Category Archives: content mills

This Ain’t a Date — Pay Me!


Do I have you attention?

Good. šŸ™‚

So, I got an email from one of my clients, one of the few content mills I still write for occasionally. They are revamping their site, and part of the overhaul includes writers updating their profiles. Okay, I can understand needing me to re-size a picture and explain my writing background. So, last week, I did that.

Today I get a followup email. They want me to “flesh out” my profile “so they can better match me to clients.” Oh, and they want sample articles for each area in which I write.

Um…I have three major areas of expertise, andĀ  countless other areas where I can write with some level of authority (I think I counted 20 or so areas on their site). And you want me to complete a mini-profile for each other them.

Guys…it’s so Not Happening.

I’m not sure when this happened, but suddenly, sites want to know everything about you. I’m not willing to do that. This ain’t a dating site. I’m not trying to woo you, and I don’t want you to woo me, past giving me gigs and paying me. That’s really the extent of our relationship.

Want to know what you need to know about me? Here ya go:

My Name

My Resume

A couple of writing samples.

My PayPal email address so you can pay me.

This is what I need to know about you:

Do you pay?

How do you pay?

Do you pay on time?

Do you have work?

That’s it. This could be one of the least-complicated relationships either of us has ever had, and you want to go and ruin it by getting to know me. I’m afraid that if you insist on taking our relationship to the next level, I might have to rethink it.

I know you’re disappointed. But, it’s not you, it’s me.

Okay, it really is you.

 

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It Might Be a Cliche…


but as a freelancer, you should always have more than one egg in your basket.

You should have more than one basket.

Hell, if you can swing it, you should have more than one chicken farm. Or duck farm, or ostrich…

Whichever egg you prefer, have more than one farm. And more than one bird.

This makes sense to some of you, while others are thinking, “What is she talking about? Why is she going on about chicken, ducks and eggs?”

Remember in yesterday’s post I linked to a post I wrote a while back? Well the subject of that post has done a disservice to its writers yet again, and as bad as the situation already was, it just got worse.There are a lot of scared writers over there right now.

I vacillate between wanting to scream “I told you so!” and feeling sorry for them. Even when you’ve warned people repeatedly that they are on a road with nothing but a big brick wall at the end of it, you still can’t help but feel your heart sink to your stomach when they smack into it head-on. That’s how I feel tonight.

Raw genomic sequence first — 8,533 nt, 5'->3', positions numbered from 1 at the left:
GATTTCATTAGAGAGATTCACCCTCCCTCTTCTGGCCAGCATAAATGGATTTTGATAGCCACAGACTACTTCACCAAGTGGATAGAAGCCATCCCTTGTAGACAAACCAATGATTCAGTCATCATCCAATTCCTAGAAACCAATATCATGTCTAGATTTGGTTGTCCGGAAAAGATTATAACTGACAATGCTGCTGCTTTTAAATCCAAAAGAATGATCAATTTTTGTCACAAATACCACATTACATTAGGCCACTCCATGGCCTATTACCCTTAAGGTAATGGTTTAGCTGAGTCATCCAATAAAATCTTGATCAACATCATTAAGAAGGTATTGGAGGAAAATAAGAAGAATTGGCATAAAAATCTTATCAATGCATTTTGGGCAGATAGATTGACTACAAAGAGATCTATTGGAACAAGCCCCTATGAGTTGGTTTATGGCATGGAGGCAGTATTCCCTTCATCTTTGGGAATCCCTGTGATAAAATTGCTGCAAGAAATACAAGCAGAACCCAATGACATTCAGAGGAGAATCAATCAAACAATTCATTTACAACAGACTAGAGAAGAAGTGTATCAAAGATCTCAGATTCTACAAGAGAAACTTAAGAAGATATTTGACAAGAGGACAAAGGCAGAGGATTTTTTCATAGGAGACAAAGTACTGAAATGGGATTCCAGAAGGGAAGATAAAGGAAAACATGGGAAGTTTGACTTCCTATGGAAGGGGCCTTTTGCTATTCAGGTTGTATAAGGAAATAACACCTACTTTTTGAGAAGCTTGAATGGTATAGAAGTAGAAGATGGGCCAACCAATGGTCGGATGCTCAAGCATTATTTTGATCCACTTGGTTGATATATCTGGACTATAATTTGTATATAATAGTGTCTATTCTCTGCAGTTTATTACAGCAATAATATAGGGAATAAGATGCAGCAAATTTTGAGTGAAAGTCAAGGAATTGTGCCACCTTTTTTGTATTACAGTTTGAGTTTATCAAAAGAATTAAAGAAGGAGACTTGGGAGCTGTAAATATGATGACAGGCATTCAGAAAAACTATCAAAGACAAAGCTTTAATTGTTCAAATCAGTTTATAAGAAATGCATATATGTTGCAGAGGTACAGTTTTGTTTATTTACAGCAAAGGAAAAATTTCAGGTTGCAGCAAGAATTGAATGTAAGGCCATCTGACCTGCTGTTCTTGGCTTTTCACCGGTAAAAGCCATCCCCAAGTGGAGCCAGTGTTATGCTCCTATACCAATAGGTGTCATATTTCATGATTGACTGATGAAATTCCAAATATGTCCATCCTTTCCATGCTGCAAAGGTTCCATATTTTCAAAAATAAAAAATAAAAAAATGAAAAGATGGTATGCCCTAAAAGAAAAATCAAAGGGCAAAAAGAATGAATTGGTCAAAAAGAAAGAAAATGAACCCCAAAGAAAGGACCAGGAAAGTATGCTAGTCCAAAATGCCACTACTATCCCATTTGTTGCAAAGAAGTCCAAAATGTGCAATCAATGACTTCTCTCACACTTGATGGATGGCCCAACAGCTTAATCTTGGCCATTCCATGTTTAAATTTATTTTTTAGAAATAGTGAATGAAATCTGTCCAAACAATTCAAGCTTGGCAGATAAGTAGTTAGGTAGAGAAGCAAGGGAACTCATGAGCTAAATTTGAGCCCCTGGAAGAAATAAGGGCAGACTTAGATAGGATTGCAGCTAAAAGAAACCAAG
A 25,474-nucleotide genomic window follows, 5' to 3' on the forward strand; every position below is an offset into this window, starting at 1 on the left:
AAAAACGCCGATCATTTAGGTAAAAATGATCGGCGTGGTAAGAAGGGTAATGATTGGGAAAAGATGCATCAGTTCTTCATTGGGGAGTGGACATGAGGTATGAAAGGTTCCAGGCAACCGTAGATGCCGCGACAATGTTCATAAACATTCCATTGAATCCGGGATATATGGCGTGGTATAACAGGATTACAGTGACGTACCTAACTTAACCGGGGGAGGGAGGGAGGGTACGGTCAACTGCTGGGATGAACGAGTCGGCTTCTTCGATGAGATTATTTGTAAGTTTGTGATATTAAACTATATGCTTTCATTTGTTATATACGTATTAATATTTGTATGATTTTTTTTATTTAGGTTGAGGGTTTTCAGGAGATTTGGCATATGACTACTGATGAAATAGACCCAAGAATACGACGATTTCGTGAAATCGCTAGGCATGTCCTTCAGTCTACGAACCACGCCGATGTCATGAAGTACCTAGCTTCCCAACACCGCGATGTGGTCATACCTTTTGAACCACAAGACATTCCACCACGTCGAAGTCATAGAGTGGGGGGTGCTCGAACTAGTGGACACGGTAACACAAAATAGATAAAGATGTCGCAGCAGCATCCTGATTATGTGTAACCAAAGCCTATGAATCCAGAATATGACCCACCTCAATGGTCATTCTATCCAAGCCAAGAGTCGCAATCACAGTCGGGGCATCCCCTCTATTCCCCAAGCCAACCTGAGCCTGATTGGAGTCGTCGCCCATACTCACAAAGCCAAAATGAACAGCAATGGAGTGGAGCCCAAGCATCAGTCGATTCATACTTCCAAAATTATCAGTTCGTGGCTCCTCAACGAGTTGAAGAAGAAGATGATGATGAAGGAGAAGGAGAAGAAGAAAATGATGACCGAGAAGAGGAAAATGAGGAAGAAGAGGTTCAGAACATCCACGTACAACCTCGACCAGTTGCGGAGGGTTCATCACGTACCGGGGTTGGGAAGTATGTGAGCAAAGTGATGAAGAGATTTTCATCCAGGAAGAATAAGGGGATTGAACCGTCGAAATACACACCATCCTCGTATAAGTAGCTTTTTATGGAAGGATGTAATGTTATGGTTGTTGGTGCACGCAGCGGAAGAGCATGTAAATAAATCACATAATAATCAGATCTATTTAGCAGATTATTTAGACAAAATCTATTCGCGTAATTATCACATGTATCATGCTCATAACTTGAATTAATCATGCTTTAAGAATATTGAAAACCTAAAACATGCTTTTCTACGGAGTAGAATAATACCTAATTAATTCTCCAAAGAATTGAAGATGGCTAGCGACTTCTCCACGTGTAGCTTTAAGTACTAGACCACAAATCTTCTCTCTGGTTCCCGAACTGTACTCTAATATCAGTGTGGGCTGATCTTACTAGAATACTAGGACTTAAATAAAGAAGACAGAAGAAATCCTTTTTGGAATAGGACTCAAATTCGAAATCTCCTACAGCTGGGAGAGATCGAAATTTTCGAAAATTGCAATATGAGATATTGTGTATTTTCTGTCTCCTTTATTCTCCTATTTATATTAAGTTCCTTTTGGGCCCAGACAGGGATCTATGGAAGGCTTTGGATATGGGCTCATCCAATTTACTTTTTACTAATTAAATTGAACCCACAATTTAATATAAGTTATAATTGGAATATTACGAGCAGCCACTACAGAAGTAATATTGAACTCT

But what gets me — there are still people over there that are adamant that this too, shall pass. They aren’t looking for other work because they like working there too much.

Uh huh.

And you have the ones who insist on being optimistic. This is just a period of adjustment. All companies have to change their models from time to time. It can’t stay this bad forever.

And they’re right. It can still get worse.

Now, admittedly, I didn’t burn that bridge completely, because I want to see the famous final scene. Meaning, I want to know what kind of company they eventually evolve (or devolve) into. But I’ve long ago given up any hope (hope?) that they would be part of my income. But judging from what I read earlier, for some that place is their only income.

Still.

C’mon peeps — it’s time to get real. If you’re gonna make it as a freelancer, you can’t depend on just one client. You need many (MANY) different clients to freelance well. That is the first rule you should learn when you decide to freelance, because if you break it, it will end your freelancing career. And many people are realizing that tonight, as they start to look for B & M jobs.

So, to those who were caught off guard by the happenings of today, I’m truly sorry, and I hope this served as a wake up call for you. Get some chicken, ducks and other birds who lay eggs and cultivate as many as you can. Gets lots of pretty baskets. For now, sadly, it seems like you have all the time in the world to do it.

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Pros and Cons of Writing for Content Sites


Yesterday I gave a brief lesson on how to write for content sites. Today, I’m going to explain the good points and bad points to working for content sites.

Pro: Content sites are a good way to get started in the writing industry. You have to apply to sites, and you have to provide a writing sample. This can give you an inkling as to whether you have the skills to start a writing career.